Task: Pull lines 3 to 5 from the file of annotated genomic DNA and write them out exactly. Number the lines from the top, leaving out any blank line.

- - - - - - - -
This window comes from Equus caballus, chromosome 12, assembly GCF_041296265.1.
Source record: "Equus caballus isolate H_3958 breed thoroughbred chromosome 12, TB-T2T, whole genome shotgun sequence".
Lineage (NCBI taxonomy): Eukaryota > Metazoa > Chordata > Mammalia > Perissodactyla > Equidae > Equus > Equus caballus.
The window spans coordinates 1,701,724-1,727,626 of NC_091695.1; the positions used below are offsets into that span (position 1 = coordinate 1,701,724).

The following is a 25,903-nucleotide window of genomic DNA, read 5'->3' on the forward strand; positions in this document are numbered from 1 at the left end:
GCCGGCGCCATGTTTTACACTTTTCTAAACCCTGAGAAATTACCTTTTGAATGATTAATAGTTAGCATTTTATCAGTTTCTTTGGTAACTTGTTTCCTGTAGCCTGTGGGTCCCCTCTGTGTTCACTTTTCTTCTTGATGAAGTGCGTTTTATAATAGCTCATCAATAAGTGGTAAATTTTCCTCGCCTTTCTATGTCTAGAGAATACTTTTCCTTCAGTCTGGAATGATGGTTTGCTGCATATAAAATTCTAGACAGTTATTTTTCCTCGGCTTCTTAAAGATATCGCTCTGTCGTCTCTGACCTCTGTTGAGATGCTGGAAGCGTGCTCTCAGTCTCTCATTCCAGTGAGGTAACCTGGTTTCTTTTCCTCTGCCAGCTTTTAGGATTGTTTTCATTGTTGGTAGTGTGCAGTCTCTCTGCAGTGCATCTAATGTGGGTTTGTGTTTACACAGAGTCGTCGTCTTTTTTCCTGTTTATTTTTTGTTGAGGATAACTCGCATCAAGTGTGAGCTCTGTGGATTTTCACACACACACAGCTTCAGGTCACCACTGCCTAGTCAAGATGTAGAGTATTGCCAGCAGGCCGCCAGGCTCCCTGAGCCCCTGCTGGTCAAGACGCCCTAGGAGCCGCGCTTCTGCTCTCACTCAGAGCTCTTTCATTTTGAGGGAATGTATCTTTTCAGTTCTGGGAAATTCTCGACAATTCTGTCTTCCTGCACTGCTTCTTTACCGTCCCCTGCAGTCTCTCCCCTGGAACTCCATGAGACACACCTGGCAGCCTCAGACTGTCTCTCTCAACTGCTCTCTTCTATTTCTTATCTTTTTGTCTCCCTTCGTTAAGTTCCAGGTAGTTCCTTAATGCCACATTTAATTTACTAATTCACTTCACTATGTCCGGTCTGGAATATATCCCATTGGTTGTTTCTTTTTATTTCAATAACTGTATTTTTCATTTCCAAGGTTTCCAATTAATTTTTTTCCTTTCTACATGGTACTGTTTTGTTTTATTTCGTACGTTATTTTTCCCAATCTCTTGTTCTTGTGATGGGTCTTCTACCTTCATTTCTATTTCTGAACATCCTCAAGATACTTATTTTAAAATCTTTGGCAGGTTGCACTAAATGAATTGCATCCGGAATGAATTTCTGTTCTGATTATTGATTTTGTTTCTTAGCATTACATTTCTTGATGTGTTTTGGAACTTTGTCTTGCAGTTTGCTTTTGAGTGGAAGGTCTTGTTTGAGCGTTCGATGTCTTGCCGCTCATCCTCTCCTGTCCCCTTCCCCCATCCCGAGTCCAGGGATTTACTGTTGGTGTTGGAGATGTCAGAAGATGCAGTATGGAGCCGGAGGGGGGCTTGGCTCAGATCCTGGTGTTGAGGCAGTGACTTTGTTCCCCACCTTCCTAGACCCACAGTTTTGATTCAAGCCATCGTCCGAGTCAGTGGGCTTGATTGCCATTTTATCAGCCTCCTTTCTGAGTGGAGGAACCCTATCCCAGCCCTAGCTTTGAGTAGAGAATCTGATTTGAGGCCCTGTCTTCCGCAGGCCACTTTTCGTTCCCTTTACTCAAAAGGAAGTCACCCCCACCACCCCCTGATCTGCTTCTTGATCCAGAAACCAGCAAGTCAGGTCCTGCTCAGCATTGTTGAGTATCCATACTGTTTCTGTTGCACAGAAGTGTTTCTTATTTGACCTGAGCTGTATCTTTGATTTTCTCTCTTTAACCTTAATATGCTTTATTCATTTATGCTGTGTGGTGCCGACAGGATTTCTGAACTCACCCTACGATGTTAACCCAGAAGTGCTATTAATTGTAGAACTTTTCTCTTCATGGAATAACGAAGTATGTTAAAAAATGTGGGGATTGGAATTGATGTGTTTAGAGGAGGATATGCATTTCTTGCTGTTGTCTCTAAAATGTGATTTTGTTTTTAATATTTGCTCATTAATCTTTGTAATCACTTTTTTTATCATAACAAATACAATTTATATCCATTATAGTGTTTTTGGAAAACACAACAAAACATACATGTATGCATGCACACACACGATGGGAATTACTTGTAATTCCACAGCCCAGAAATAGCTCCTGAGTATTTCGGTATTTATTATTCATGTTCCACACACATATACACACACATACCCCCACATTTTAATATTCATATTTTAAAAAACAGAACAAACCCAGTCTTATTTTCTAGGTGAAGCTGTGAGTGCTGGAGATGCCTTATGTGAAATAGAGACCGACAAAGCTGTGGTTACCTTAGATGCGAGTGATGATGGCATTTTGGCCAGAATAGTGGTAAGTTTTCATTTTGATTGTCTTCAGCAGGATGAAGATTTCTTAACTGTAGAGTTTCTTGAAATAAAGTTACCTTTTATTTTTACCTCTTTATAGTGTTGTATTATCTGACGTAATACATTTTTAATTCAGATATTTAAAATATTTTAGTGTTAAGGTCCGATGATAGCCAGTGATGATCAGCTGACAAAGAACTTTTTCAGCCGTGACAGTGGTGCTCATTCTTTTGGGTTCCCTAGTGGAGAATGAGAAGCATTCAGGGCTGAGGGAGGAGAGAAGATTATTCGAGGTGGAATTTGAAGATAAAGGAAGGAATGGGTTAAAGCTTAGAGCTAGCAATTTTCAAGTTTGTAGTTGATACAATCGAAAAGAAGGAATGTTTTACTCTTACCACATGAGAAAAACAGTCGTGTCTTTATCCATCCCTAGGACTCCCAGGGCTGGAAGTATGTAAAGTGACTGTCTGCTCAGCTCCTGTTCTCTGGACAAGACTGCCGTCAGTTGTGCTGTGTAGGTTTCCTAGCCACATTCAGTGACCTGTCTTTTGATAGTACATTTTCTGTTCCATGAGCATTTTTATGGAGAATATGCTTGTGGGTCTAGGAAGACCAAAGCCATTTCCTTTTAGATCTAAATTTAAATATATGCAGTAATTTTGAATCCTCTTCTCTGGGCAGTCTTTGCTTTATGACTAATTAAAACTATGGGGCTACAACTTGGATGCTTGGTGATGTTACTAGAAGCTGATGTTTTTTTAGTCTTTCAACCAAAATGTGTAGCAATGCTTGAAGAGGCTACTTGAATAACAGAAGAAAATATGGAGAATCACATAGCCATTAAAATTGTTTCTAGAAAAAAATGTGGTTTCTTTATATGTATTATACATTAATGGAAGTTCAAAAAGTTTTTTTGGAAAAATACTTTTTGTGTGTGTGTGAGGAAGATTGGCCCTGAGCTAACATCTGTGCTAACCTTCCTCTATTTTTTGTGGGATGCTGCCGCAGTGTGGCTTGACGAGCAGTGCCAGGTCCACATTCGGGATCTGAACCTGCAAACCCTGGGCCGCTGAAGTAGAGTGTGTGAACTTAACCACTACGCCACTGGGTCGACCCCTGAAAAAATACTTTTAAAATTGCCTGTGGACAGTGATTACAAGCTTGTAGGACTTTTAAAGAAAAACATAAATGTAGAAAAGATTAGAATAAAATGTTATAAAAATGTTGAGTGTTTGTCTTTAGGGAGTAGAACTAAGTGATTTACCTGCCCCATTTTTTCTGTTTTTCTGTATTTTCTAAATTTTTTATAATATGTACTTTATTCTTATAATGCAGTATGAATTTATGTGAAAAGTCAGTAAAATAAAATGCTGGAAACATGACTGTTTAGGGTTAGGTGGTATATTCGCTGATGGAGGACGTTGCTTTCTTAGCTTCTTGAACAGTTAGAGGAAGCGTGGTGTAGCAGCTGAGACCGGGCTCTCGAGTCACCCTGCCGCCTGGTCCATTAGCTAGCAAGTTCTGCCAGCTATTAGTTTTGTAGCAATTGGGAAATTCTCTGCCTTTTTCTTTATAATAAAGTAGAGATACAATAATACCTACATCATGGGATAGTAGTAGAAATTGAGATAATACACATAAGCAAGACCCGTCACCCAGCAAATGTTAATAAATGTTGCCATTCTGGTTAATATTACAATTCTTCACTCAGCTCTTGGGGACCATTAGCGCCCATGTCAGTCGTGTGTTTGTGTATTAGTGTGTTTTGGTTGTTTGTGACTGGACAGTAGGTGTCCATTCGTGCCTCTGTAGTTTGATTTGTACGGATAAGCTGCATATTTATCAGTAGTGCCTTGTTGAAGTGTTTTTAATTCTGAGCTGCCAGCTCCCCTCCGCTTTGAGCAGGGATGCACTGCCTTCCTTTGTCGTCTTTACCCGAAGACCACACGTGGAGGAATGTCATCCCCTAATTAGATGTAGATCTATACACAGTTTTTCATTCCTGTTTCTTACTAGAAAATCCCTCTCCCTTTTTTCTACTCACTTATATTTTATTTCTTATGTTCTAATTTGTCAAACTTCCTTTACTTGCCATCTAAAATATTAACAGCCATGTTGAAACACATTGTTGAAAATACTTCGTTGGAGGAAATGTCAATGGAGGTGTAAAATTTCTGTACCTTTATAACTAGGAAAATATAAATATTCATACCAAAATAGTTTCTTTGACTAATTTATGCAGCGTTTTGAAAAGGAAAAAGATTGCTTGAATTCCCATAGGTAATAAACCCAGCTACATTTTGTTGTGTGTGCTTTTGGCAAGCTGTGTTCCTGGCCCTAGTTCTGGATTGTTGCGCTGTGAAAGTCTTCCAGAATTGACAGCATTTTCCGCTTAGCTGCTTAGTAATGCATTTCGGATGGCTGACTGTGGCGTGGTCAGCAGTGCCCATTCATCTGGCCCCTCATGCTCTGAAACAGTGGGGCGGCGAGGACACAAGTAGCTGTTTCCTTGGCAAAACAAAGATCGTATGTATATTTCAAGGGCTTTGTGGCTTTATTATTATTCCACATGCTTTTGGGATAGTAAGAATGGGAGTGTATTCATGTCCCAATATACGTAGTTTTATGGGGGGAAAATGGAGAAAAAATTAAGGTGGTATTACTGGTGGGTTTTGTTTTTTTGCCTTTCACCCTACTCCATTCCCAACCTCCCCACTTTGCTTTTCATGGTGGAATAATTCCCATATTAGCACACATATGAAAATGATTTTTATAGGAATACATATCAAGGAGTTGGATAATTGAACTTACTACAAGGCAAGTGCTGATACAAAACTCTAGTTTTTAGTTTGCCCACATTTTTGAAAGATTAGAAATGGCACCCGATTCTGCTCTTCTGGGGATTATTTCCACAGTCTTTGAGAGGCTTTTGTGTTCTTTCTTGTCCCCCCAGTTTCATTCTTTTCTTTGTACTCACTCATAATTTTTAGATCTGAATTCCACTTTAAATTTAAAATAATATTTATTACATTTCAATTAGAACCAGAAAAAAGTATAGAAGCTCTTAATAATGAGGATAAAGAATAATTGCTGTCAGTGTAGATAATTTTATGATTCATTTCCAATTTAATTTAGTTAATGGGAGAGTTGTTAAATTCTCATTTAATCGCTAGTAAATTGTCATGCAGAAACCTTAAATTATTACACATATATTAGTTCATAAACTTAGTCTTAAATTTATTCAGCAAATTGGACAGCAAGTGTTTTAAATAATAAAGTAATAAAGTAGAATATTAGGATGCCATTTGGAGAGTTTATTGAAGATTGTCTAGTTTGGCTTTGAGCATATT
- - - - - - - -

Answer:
Lineage (NCBI taxonomy): Eukaryota > Metazoa > Chordata > Mammalia > Perissodactyla > Equidae > Equus > Equus caballus.
The window spans coordinates 1,701,724-1,727,626 of NC_091695.1; the positions used below are offsets into that span (position 1 = coordinate 1,701,724).

The following is a 25,903-nucleotide window of genomic DNA, read 5'->3' on the forward strand; positions in this document are numbered from 1 at the left end: